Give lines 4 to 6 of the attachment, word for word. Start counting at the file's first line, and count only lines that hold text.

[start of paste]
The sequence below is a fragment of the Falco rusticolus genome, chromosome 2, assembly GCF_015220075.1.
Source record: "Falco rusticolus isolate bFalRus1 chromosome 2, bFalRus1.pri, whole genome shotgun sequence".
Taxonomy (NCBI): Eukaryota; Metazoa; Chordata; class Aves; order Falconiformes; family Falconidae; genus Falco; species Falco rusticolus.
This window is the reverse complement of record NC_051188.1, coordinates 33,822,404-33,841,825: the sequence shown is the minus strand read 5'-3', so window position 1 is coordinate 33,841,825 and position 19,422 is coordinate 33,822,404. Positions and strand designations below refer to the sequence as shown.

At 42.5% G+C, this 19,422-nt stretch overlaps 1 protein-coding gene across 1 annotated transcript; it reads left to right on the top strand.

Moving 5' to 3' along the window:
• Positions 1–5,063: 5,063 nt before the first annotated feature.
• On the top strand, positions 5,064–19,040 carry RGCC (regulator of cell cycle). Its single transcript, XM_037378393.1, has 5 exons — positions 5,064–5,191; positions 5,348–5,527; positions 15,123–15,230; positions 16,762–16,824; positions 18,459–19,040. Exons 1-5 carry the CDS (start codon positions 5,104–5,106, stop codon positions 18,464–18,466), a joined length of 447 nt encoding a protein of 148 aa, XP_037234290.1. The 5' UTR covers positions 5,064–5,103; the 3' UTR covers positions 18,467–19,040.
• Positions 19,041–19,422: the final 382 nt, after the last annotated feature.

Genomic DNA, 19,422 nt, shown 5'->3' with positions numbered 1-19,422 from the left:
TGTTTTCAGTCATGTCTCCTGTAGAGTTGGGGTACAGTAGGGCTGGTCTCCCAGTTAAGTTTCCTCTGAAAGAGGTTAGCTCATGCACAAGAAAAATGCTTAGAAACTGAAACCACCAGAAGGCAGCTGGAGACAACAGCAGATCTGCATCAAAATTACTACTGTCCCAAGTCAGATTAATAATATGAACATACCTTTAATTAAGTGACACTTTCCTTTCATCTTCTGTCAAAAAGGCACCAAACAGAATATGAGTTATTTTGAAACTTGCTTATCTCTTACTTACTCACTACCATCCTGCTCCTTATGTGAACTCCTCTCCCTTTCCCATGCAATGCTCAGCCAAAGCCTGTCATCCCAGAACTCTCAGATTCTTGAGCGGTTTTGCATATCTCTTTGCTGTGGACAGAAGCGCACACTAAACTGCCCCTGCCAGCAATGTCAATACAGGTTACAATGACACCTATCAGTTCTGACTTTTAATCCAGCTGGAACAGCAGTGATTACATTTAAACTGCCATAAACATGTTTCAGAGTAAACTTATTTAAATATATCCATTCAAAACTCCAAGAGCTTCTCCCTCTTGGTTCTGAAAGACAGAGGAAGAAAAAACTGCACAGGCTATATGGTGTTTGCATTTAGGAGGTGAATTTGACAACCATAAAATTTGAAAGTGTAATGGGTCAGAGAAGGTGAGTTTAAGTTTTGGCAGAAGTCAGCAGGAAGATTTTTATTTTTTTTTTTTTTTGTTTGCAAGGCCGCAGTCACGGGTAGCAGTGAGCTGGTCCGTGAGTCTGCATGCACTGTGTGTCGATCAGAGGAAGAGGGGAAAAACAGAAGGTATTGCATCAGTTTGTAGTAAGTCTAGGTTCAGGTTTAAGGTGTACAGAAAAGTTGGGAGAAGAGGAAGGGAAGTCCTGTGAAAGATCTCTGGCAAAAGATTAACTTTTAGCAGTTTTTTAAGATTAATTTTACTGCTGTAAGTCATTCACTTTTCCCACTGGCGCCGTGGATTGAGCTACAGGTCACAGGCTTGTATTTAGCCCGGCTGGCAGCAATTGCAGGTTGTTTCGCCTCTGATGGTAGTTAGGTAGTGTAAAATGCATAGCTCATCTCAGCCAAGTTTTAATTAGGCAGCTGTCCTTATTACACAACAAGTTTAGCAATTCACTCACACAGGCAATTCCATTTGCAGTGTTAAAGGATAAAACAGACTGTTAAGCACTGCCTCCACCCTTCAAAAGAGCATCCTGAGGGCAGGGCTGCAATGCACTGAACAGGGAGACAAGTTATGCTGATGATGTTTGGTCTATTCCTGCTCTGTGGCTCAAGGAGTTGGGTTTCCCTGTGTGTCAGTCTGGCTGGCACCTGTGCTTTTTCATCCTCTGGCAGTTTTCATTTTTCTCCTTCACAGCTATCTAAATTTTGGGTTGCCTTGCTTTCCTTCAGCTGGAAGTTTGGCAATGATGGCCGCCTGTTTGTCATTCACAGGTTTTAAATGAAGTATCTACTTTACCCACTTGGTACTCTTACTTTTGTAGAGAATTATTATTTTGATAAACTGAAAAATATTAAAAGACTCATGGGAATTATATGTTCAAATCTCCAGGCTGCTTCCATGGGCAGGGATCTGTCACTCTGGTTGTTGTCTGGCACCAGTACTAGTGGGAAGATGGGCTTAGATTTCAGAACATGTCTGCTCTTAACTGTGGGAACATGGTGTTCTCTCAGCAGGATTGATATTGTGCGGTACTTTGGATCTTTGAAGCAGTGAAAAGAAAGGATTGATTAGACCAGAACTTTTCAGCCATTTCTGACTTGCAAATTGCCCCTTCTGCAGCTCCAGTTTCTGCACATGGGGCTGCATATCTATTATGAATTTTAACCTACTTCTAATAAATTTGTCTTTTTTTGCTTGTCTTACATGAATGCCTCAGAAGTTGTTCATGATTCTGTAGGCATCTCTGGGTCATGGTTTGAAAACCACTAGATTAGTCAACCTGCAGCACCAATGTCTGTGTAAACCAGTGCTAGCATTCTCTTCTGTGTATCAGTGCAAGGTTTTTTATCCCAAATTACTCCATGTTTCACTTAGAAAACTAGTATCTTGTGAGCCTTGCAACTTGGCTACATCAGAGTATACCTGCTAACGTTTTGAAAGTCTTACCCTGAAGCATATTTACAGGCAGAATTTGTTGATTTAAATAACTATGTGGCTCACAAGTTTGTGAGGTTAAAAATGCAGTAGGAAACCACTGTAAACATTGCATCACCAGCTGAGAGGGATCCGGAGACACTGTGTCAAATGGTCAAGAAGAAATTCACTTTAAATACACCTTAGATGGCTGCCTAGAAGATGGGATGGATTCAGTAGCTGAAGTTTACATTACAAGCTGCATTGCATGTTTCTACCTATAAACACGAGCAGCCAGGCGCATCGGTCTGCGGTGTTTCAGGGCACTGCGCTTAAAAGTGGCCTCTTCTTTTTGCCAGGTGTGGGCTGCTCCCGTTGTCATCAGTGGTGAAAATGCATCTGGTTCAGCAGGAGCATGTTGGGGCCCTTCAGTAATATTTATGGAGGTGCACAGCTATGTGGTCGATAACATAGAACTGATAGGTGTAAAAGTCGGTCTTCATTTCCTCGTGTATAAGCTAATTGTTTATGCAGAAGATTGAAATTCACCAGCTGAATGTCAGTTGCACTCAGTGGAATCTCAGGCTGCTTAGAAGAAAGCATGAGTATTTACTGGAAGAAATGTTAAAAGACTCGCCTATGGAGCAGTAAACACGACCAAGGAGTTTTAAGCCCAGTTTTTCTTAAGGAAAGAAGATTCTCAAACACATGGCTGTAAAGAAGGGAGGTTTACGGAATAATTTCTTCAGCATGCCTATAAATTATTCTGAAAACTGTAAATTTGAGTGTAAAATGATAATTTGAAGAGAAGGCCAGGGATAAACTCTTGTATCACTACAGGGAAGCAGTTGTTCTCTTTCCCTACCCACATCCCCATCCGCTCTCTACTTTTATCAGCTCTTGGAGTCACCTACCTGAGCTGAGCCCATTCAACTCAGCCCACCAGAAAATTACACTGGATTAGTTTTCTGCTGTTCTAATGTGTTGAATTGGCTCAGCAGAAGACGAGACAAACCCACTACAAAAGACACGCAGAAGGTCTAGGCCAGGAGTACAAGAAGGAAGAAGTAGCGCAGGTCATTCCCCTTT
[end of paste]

This window is the reverse complement of record NC_051188.1, coordinates 33,822,404-33,841,825: the sequence shown is the minus strand read 5'-3', so window position 1 is coordinate 33,841,825 and position 19,422 is coordinate 33,822,404. Positions and strand designations below refer to the sequence as shown.

At 42.5% G+C, this 19,422-nt stretch overlaps 1 protein-coding gene across 1 annotated transcript; it reads left to right on the top strand.

Moving 5' to 3' along the window: